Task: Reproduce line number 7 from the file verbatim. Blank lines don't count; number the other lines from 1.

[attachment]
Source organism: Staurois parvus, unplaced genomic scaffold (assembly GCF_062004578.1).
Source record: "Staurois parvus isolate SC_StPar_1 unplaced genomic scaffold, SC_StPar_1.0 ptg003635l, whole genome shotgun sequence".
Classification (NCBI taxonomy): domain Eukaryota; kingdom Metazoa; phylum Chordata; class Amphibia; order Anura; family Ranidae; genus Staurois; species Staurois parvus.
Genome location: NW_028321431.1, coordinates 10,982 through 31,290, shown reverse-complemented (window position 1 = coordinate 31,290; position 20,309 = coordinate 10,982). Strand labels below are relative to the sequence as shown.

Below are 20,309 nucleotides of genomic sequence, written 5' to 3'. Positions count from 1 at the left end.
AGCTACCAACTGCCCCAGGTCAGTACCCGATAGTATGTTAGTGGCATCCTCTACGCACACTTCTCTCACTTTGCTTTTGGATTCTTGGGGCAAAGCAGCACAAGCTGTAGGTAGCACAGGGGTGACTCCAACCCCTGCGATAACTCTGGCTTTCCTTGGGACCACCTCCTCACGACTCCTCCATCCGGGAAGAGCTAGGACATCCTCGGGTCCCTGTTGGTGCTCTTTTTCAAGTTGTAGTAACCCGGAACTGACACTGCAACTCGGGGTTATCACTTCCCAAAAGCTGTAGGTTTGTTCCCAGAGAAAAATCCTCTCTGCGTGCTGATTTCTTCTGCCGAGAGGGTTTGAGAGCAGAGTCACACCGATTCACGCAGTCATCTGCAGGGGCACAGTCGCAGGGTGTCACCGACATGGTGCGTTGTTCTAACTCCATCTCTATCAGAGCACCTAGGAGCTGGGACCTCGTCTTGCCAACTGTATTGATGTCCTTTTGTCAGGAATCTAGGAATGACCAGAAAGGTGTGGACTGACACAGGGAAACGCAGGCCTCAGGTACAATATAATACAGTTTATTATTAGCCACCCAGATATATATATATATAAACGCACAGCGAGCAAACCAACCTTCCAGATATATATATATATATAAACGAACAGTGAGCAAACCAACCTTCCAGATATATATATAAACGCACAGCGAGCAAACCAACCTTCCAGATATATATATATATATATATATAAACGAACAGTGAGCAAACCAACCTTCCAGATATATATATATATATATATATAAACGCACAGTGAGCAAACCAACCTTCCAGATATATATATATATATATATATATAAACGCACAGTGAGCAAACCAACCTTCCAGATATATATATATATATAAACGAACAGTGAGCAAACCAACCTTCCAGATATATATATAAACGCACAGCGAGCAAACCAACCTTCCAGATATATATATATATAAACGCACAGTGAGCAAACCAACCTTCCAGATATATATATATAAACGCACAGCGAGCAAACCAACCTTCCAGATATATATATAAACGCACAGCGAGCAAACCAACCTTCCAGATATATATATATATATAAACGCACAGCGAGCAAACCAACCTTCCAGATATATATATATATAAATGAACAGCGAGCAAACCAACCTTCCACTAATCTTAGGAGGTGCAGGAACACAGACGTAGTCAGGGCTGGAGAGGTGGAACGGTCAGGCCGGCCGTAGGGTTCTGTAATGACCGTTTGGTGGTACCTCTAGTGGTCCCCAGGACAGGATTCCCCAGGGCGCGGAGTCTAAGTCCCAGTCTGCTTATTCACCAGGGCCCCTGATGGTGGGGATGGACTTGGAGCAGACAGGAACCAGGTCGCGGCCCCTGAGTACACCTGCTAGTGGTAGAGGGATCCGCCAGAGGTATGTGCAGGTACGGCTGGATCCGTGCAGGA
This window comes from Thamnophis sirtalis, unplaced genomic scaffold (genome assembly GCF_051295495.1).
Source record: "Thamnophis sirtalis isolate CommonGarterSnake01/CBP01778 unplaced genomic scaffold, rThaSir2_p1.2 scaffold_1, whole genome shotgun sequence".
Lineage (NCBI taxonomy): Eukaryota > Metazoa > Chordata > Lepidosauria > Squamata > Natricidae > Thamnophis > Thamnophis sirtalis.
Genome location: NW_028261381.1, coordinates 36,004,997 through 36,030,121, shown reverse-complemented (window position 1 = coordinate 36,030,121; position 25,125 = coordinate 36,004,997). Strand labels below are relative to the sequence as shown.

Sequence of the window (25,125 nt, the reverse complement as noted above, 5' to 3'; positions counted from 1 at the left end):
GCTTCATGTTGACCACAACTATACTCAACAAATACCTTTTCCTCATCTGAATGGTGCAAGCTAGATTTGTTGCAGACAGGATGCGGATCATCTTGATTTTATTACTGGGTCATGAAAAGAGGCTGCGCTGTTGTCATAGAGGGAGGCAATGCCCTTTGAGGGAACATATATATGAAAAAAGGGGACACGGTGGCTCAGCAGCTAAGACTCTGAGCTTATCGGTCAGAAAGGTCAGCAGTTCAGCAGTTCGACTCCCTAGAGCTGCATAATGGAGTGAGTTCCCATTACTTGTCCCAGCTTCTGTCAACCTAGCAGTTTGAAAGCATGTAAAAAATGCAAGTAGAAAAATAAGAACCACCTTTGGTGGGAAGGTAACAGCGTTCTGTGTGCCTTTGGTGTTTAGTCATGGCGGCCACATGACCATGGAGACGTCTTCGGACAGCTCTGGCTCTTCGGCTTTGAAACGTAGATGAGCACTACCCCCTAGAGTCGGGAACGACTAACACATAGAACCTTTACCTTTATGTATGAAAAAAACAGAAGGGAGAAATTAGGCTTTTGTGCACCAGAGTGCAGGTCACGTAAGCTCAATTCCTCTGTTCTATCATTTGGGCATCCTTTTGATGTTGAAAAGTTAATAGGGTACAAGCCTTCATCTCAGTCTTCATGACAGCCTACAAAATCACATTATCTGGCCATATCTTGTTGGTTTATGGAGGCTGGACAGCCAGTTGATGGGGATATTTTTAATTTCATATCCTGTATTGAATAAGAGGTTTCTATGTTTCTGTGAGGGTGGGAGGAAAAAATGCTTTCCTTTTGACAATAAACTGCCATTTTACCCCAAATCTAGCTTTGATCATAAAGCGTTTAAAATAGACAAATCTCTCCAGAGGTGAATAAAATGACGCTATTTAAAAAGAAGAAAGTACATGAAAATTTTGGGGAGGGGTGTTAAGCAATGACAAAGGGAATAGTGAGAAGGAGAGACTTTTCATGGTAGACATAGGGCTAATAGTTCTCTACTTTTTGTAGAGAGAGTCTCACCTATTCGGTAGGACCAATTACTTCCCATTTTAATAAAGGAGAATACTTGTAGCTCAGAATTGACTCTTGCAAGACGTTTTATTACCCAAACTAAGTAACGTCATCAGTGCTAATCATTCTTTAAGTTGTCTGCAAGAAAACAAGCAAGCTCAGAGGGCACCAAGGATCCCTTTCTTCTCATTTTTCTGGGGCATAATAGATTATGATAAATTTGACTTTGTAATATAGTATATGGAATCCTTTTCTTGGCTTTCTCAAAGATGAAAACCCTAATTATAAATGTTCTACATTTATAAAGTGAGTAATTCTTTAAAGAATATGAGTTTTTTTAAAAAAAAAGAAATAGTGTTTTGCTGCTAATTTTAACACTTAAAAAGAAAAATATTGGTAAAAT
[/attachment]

This window comes from Thamnophis sirtalis, unplaced genomic scaffold (genome assembly GCF_051295495.1).